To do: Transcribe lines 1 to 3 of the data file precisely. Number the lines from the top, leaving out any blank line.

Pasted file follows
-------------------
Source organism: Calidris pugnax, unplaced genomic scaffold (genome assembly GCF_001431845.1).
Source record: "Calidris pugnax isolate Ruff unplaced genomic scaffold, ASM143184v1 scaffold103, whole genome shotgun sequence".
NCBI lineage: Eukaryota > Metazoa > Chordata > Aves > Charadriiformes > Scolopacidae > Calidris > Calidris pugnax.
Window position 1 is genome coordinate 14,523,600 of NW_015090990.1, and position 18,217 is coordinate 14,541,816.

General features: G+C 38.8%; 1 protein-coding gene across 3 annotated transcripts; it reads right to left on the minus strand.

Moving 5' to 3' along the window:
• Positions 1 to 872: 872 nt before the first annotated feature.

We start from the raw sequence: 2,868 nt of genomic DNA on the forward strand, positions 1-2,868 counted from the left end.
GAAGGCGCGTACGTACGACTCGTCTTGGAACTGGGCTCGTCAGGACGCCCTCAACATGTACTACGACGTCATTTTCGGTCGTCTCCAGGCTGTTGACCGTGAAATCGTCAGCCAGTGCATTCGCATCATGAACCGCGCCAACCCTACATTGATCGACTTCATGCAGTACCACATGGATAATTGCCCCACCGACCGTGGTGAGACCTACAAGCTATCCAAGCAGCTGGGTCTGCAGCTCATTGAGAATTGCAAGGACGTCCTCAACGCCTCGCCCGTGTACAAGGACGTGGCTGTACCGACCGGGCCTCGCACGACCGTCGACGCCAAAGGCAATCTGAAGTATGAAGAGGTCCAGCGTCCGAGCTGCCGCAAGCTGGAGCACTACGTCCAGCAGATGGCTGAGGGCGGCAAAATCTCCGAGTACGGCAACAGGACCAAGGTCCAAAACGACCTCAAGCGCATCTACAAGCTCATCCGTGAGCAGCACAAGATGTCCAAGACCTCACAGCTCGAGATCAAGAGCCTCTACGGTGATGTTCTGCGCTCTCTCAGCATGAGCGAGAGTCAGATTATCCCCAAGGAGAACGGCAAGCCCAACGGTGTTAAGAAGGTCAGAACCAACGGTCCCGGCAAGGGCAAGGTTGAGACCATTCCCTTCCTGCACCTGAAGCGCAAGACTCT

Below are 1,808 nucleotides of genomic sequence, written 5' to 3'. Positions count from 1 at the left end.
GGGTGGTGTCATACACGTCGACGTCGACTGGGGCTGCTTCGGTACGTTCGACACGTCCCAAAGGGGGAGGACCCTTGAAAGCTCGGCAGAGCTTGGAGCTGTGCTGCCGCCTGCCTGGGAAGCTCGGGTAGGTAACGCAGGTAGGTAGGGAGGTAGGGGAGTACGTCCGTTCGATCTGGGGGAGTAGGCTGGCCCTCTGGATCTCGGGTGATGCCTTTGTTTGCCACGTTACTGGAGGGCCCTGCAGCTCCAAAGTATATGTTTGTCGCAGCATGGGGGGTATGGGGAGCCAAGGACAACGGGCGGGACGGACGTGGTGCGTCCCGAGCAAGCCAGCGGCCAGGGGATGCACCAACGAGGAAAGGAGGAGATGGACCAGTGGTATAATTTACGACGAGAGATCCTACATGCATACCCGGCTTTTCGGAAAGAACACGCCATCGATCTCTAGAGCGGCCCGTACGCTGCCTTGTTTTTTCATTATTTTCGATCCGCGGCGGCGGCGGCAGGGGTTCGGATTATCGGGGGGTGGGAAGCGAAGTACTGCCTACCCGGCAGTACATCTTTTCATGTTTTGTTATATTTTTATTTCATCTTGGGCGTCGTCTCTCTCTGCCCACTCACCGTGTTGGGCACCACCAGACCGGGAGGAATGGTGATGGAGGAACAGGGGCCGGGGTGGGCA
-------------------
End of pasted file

Source organism: Calidris pugnax, unplaced genomic scaffold (genome assembly GCF_001431845.1).
Source record: "Calidris pugnax isolate Ruff unplaced genomic scaffold, ASM143184v1 scaffold103, whole genome shotgun sequence".
NCBI lineage: Eukaryota > Metazoa > Chordata > Aves > Charadriiformes > Scolopacidae > Calidris > Calidris pugnax.